This is an excerpt from a larger manuscript entitled “Bridging the Gap Between Science and Society.”
You are about to read a remarkable collection of essays. Each essay evolved from a talk its author presented during an intensive two-day conference held during November, 2003 at the James A. Baker III Institute for Public Policy on the campus of Rice University in Houston. The authors comprise a veritable Who’s Who of leaders in the branches of the federal government that are responsible for the health of science and technology in America.
Several traits unite these essays. First, each essay addresses an urgent global problem. Here you will read about energy, the environment, nuclear security, the escalating scientific illiteracy of the public, and more. Second, each essay addresses issues at the turbulent interface between science and public policy. And third, each essay addresses a major concern of the remarkable man in whose honor this conference was held, Neal Lane.
The authors of these essays acknowledge, directly or indirectly, the contributions Neal made to public policy during his recent tenure in Washington: first, from October 1993 to August 1998, as Director of the National Science Foundation (NSF); then, from August 1998 to January 2001, as Assistant to the President for Science and Technology and Director of the White House Office of Science and Technology Policy.
I want to introduce you to Neal as I know him, to the Neal Lane these essays will not tell you about. Attendees at the Rice Conference got a glimpse of the “other” Neal Lane during a raucous post-dinner roast masterfully presented by Peet Hickman, a faculty member at Lehigh University. Like Peet, James Cohen and Lee Collins of the Los Alamos National Laboratory—the driving forces behind the conception and realization of this conference—were students of theoretical physics in Neal’s graduate research group in the Rice Physics Department long before Neal left the academy for Washington. I, too, was one of the lucky few in that group.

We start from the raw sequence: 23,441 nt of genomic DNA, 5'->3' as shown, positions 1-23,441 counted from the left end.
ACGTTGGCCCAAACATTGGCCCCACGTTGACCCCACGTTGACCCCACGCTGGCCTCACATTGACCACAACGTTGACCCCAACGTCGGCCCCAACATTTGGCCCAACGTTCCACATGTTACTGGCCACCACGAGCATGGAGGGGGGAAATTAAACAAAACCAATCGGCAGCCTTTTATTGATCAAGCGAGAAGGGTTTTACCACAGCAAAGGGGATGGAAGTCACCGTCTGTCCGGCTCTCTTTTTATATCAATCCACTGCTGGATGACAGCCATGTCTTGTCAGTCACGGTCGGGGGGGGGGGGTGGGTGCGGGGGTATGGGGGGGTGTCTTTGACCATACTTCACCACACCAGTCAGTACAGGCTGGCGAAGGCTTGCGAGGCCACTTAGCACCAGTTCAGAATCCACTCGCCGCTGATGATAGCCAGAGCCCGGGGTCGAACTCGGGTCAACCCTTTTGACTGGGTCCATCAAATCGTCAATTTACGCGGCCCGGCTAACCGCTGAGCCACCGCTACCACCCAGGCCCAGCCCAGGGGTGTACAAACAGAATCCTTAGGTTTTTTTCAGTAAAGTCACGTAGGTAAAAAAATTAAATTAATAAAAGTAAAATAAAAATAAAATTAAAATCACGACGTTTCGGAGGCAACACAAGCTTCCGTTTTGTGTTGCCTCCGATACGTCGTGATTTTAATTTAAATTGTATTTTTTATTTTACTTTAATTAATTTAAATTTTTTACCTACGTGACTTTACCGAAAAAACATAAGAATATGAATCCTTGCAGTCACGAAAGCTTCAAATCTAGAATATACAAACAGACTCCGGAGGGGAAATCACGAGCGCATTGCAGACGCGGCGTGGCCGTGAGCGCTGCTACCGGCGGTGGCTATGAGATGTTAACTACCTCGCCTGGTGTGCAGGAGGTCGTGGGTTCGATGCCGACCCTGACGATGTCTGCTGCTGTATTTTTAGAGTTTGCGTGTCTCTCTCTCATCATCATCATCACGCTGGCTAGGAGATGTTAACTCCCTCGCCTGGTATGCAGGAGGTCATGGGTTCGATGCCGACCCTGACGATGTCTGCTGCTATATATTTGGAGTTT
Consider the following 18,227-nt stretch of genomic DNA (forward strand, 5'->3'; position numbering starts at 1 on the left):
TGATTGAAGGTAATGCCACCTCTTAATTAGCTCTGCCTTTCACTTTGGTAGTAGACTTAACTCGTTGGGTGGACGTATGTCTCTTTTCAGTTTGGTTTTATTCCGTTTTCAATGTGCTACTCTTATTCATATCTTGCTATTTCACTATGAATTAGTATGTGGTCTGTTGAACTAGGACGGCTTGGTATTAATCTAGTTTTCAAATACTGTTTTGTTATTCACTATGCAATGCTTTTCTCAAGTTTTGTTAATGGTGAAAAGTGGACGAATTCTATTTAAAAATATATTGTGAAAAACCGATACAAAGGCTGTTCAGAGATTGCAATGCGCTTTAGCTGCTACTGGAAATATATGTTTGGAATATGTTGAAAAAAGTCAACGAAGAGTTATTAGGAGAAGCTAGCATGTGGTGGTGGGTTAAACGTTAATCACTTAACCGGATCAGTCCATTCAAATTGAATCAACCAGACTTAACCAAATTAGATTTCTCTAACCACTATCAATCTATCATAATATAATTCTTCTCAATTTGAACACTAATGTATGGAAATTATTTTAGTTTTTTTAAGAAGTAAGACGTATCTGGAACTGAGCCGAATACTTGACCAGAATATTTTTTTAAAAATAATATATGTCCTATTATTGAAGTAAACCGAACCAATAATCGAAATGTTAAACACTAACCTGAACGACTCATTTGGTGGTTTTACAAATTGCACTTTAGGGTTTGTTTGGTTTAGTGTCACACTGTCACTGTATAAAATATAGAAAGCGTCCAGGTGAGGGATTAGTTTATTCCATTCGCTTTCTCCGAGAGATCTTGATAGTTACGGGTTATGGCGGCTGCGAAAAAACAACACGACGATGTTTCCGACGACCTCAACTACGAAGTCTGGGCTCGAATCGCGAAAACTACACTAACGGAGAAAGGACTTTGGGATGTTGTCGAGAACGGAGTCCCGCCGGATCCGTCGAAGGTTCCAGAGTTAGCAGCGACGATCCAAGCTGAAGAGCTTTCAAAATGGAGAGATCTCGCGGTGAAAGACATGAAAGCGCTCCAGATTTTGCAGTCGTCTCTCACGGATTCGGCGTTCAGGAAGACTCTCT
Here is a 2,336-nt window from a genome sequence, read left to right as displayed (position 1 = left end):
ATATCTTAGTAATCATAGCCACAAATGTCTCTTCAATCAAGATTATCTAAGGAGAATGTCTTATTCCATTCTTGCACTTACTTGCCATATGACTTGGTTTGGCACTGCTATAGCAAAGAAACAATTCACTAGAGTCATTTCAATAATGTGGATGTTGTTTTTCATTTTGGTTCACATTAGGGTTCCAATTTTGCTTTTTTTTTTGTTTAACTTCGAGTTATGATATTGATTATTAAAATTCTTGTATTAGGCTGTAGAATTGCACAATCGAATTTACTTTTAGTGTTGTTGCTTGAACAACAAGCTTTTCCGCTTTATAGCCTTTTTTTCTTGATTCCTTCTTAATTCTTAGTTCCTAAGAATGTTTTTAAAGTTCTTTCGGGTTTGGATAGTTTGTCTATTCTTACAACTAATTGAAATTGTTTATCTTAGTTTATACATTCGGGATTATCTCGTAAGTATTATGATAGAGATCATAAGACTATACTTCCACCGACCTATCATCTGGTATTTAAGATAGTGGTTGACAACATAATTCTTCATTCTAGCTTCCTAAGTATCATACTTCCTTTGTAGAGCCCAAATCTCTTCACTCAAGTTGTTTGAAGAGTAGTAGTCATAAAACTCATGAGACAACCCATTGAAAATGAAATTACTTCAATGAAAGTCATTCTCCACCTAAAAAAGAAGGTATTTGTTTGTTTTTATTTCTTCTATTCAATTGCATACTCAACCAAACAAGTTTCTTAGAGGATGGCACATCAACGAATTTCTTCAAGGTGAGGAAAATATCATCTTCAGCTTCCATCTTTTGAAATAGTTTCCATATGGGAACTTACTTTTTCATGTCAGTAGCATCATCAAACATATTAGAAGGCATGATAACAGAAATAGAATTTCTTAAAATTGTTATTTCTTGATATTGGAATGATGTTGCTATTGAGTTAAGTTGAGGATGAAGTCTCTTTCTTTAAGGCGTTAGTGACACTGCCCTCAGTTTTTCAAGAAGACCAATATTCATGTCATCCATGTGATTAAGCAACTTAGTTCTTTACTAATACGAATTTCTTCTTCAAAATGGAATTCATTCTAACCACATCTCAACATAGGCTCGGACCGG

Neal trained graduate students and postdoctoral researchers at Rice from 1966 to 1984. He had come to Rice, via a postdoctoral appointment at Queen’s University, Belfast, after getting his doctorate in 1964 from the University of Oklahoma. A native of the state, Neal spent his undergraduate and graduate years at Oklahoma, where, among his many accomplishments, he wooed and won his wife and partner Joni—who did almost as much as Neal to help us students survive the rigors of graduate training. Raised by parents who loved learning, Neal seemed born with a hunger for knowledge, a passion for learning, and a knack for explaining what he knew to others. After discovering while an undergraduate that, as he puts it, his “experimental skills were wanting,” Neal turned to theoretical physics and joined the research group of Prof. Chun Lin, who is now a faculty member at the University of Wisconsin. Luckily for Neal, his wife Joni also loved computing and helped with his research during his graduate, postdoctoral, and early faculty years. Armed with a solid background in physics and mathematics, a visionary commitment to education as necessary concomitant to research, and a talented and computationally literate wife, Neal entered the academy and set up the group of students I later joined.
In those early years Neal focused, as must all newly-minted university faculty, on honing his skills as a teacher and forging his career as a scientist. In courses that ranged from the canonical and vital “Physics for Poets” to the archetypical arcana of advanced graduate specialty classes, he rapidly earned a campus-wide reputation as a witty, caring, and demanding teacher. In his research on the theoretical physics of atoms and molecules, he earned an international reputation as a careful and insightful scientist. (On campus, Neal’s reputation as a scientist included his knack for devising thesis problems that turned out to be vastly more difficult than they initially seemed.) From 1962 to 1994 Neal, his collaborators, and his students wrote 105 refereed research papers that were published in the premier journals of professional physics. These papers, which reported research on such topics as ion collisions in plasmas, the physics of liquid helium, and collisions of low-energy electrons with molecules present in planetary atmospheres, represent an important contribution to our ever-growing base of knowledge about the physical universe and to exigent technologies such as lasers and potential sources of energy based on nuclear fusion.